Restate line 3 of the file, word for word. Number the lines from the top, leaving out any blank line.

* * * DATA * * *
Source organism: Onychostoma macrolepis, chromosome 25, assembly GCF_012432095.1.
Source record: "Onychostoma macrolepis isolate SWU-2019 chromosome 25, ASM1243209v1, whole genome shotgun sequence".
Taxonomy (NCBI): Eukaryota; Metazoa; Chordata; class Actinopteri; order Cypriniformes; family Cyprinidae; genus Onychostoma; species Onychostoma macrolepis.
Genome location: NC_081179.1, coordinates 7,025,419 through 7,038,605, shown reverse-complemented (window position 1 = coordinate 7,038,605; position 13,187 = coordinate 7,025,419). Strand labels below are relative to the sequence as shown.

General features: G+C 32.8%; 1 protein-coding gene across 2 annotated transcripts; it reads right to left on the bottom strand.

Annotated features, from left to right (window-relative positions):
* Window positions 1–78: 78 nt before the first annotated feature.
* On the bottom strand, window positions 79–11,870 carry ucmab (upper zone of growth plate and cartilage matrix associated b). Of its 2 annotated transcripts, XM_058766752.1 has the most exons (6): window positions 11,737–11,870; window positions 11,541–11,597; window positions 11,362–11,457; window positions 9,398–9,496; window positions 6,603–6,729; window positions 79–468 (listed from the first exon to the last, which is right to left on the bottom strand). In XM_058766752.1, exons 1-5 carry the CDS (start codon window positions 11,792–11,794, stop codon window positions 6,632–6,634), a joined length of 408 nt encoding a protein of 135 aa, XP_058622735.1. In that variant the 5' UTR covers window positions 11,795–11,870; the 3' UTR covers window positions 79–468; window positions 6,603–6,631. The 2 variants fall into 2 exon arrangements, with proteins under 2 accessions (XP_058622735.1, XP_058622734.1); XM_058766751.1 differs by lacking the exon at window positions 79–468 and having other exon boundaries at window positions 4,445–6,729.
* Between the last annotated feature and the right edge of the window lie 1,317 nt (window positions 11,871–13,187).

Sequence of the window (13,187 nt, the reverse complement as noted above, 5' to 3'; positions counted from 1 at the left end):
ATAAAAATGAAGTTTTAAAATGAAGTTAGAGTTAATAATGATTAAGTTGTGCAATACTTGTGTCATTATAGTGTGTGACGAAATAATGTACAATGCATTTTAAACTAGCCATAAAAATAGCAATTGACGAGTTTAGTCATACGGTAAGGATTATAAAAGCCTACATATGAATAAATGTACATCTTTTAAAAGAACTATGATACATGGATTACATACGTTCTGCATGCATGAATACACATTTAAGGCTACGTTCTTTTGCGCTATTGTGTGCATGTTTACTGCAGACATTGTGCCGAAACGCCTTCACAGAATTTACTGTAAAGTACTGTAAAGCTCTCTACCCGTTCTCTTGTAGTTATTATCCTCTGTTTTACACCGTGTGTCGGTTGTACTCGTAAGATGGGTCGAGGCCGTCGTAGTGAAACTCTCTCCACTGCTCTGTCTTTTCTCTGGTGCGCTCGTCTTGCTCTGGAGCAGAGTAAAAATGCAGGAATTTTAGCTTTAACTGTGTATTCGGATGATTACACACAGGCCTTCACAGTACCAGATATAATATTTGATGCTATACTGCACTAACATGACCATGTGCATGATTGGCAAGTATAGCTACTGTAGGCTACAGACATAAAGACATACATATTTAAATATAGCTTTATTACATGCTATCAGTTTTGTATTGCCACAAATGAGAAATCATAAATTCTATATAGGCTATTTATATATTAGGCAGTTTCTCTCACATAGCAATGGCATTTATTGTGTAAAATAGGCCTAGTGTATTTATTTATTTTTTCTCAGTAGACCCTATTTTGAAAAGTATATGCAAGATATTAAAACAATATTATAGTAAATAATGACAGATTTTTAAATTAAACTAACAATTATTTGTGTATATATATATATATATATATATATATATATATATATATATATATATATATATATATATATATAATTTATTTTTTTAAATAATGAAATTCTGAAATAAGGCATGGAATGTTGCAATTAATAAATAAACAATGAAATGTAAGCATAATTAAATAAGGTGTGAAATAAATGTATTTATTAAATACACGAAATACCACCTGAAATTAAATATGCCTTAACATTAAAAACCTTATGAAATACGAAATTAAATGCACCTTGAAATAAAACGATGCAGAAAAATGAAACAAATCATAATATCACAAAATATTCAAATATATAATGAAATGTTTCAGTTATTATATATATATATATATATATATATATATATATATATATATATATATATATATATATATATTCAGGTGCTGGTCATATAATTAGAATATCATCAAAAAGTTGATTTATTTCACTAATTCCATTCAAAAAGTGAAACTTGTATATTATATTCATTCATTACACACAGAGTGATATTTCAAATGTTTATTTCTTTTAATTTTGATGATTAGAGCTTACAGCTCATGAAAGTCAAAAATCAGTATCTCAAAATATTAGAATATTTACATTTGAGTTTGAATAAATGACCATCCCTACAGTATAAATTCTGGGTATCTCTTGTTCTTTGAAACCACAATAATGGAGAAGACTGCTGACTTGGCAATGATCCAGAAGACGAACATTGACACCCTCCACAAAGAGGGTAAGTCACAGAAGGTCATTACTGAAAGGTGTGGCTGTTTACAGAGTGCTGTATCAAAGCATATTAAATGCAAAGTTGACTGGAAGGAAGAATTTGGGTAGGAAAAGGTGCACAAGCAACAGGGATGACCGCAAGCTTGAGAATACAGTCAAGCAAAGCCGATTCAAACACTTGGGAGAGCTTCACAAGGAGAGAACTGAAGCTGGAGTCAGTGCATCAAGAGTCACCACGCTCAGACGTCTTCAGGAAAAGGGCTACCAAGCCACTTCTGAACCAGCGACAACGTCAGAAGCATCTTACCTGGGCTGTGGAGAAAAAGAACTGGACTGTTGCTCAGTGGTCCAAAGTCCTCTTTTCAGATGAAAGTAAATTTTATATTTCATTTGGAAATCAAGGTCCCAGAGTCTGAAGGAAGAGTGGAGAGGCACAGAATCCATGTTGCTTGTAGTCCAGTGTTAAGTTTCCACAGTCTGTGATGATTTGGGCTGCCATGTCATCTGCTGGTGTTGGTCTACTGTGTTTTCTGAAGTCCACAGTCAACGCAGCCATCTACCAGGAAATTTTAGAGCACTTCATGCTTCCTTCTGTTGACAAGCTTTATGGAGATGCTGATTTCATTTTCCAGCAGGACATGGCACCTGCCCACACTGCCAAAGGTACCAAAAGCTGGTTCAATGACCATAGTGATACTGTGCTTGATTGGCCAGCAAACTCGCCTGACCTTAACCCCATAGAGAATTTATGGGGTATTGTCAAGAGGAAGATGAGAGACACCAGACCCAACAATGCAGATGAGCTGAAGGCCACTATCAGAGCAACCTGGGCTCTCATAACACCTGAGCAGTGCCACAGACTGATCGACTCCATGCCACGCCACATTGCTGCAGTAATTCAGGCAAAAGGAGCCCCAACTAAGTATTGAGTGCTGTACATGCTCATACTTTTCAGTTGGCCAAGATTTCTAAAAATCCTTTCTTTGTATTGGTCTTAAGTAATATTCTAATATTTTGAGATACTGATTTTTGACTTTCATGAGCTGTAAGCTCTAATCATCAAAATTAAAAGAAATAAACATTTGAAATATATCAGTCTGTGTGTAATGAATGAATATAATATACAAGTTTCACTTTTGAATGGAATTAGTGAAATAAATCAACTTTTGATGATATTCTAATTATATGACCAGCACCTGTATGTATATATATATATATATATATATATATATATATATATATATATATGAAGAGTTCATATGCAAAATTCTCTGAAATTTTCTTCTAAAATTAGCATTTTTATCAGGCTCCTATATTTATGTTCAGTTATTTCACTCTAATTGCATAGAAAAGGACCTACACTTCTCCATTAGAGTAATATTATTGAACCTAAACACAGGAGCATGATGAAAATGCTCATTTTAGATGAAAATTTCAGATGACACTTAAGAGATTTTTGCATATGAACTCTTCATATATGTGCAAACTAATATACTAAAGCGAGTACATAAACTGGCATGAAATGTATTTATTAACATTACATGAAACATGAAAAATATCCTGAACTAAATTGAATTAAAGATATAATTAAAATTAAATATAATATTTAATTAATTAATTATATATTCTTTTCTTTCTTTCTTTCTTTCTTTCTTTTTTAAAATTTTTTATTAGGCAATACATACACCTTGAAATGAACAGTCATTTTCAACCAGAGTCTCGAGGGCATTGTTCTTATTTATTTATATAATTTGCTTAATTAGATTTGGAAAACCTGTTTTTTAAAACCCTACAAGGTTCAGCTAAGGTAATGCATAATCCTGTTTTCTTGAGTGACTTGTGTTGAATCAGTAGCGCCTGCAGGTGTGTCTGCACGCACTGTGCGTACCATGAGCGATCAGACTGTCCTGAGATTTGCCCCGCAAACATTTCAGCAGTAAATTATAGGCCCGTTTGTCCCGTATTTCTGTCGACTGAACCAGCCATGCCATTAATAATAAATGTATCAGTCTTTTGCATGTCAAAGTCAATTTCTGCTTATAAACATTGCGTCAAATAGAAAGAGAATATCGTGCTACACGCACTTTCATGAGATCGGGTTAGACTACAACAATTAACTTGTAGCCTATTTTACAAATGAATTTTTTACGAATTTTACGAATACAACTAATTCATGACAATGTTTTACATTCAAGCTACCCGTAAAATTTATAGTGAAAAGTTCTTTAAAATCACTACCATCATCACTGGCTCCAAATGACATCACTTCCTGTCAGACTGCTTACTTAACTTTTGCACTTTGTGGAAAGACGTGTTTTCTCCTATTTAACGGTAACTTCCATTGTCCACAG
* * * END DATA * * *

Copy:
Taxonomy (NCBI): Eukaryota; Metazoa; Chordata; class Actinopteri; order Cypriniformes; family Cyprinidae; genus Onychostoma; species Onychostoma macrolepis.